A frequently asked question by patients undergoing cancer treatment is, “can acupuncture help me?”
The issue then becomes: is there a place for acupuncture in the vast field of cancer, with its diverse treatment modalities?
Vast, since cancer is not one disease but more than 300 different malignancies, each with its own unique histology, pathophysiology, and clinical behavior. Diverse, because of the different chemotherapeutic classes of agents, hormonal agents, types of high-energy particle beam generators, and various delivery systems for radiation treatment. Diverse also because cancer care encompasses various types of surgical procedures, nutritional support, and the body-mind holistic approach.
Timely diagnosis and early surgery offer the most favorable possibility of a cure for solid tumors. The germinal cancers and Hodgkin’s lymphoma, along with some hematologic malignancies such as childhood leukemia, are the few exceptions. These are treated with chemotherapy, radiation therapy, or bone marrow or stem cell transplantation, singly or in combination. Some of these are the most predictably curable malignancies with or without surgery.
If the diagnosis is late, if the surgery is unsuccessful, or should the tumor recur after surgery, then the chance of a cure, with rare exceptions, is considered lost. This class of patients, along with those not amenable to surgical approaches, is treated palliatively. Palliative therapies also consist of chemotherapy, hormonal therapy, and radiation therapy and/or palliative surgery.
The Acupuncture Option
The role of acupuncture in the curative group is in its adjunctive use in anesthesia, in post-operative pain control, and in aiding and hastening recovery from the side effects of the various therapies. Acupuncture is effective for control of pain, of local swelling post-operatively, for shortening the resolution of hematoma and tissue swelling, and for minimizing use of medications and their attendant side effects.
Energetic acupuncture, an approach consisting of the use of needles with electricity and moxibustion (a form of local heating with herbs), imparts a sense of well-being and accelerates patients’ recovery. In conjunction with nutritional support, its use is routinely employed in some cancer institutions.
The dreaded nausea and vomiting that commonly occur with some patients undergoing chemotherapy can often feel worse than the disease itself. Most oncologists have met patients who start vomiting at the thought of their next clinic visit.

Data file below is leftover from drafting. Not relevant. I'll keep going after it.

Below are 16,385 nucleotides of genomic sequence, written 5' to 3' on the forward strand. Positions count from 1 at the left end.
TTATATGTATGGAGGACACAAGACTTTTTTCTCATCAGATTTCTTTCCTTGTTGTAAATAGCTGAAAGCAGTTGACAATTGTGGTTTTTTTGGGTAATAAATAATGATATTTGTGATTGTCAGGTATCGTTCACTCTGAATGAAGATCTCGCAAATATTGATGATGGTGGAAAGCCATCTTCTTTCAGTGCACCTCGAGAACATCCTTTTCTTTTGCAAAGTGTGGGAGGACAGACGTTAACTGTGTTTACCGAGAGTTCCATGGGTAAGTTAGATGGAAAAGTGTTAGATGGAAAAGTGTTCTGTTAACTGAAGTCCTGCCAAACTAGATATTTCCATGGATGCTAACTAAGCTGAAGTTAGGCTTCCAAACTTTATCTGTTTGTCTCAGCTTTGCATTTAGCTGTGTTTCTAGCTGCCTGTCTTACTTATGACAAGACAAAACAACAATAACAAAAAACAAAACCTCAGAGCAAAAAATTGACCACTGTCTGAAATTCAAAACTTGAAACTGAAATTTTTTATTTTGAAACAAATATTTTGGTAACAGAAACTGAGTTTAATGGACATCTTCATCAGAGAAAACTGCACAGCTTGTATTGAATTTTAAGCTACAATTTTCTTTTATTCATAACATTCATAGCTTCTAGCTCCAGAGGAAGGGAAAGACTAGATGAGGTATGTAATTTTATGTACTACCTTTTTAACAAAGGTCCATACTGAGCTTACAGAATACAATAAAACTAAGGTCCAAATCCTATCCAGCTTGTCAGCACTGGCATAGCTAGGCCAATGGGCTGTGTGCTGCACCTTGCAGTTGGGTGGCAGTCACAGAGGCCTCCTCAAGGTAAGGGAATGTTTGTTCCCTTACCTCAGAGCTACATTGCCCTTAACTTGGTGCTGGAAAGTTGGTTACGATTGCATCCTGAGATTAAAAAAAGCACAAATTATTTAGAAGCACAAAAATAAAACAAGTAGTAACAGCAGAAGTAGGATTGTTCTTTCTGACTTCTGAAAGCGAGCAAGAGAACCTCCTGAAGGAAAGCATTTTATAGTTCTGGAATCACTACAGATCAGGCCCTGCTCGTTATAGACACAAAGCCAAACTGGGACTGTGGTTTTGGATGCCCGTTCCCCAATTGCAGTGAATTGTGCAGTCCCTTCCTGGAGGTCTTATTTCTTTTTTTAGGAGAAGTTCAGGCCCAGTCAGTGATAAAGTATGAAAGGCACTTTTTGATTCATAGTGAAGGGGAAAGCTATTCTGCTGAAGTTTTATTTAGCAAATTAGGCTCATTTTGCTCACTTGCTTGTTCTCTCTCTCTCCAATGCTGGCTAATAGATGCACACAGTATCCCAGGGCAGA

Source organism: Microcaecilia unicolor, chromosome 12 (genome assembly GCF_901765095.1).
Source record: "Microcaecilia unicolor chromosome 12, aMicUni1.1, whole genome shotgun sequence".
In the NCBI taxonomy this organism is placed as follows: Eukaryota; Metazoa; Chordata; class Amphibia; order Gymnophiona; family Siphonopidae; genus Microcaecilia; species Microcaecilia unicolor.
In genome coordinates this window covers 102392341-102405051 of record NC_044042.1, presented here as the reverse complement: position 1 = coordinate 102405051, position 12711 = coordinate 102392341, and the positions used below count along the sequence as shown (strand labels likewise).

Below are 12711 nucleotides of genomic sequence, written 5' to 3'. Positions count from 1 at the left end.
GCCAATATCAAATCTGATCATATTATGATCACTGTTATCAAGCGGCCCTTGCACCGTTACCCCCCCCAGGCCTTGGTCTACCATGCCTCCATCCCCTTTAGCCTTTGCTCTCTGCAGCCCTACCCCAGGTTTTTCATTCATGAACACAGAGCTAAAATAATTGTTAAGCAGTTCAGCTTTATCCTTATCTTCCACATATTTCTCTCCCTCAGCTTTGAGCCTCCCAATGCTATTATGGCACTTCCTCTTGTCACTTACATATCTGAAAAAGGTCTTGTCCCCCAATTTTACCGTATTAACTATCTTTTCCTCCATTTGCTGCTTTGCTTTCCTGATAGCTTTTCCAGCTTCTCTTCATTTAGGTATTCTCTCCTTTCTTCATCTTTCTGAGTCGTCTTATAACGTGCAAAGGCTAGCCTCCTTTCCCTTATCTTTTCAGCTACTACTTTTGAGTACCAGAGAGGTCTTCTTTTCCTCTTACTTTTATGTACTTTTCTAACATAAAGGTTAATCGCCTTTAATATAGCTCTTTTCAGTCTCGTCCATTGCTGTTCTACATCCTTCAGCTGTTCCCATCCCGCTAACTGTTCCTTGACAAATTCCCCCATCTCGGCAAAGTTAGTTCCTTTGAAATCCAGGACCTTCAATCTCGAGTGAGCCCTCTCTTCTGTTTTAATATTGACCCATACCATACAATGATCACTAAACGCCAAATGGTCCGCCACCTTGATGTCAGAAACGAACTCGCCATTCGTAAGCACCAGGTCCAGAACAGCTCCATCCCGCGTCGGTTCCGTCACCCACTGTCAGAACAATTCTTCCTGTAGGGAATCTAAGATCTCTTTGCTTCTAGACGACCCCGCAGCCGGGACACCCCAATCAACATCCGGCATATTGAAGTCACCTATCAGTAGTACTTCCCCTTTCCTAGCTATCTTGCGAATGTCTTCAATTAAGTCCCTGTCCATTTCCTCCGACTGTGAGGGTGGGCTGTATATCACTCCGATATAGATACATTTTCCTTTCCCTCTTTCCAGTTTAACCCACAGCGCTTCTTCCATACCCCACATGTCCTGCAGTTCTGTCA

At the UCLA School of Medicine, in a well-controlled study completed over two years ago, the authors of the published paper reported significant reduction of nausea and vomiting when pre-treated with acupuncture. It is now often administered before, after, and in between chemotherapy treatment sessions for control of nausea. Such treatment is relatively simple and easily executed in an outpatient setting. Its effectiveness helps in minimizing the use of standard, expensive multi-drug anti-nausea regimens, with their attendant side effects, that are given along with the chemotherapeutic agents.
That acupuncture is a powerful tool for general pain control is widely known. Less known is its successful use in some cancer-related pain and in reducing narcotic use and thereby minimizing the side effects of confusion, behavioral changes, nausea, and severe constipation.
Needling a variety of trigger and painful points, percutaneous electrical nerve stimulation, and osteopuncture, along with whole-body energetic acupuncture support, are approaches available to the acupuncturists. In the acupuncture paradigm, any chronic disease process depletes a person’s energy level. Such depletion can be ameliorated, at least temporarily, by tonification, a process of imparting energy into the system.
This is deemed necessary for more durable, successful pain control. It can also add to the patient’s sense of well-being and decrease the malaise associated with any chronic disease, especially cancer.
Nutritional support as an aid in boosting immune response in cancer patients, along with minimizing the immune and white blood cell suppression that occurs with most chemotherapeutic agents, has been receiving greater attention and funding for research. Dr. Kenneth Conklin, an anesthesiologist in UCLA’s Oncology Department, reports gratifying results utilizing nutrition and supplements combined with energetic acupuncture.
Energetic acupuncture repletes energy level to the person as a whole, and re-establishes homeostasis by re-balancing energy distribution and unblocking energy flow. This systems approach to deal with system-wide pathophysiology can be complemented by distinct meridian acupuncture, which directs healing energy to specific organ pathology and is a routine approach in treating diseased organs such as the liver, the pancreas, and the kidney, including those ravaged by cancers.
The Bottom Line
While the degree of beneficial results from acupuncture treatment is dependent on various clinical factors such as presenting symptoms, clinical staging, and timing of the encounter in the course of the illness, the answer to the question, can acupuncture help me? is, in all probability, that it can help in the care of certain cancer patients.
Eugene Mak, MD is a board-certified Oncologist and board member of the Medical Acupuncture Research Foundation. This article was first published by the American Academy of Medical Acupuncture; www.medicalacupuncutre.org
Acupuncture is becoming more widely accepted for the treatment of myriad health concerns. These are some of the issues for which patients seek an
acupuncture solution, according to the World Health Organization.
Blood pressure regulation
Immune system tonification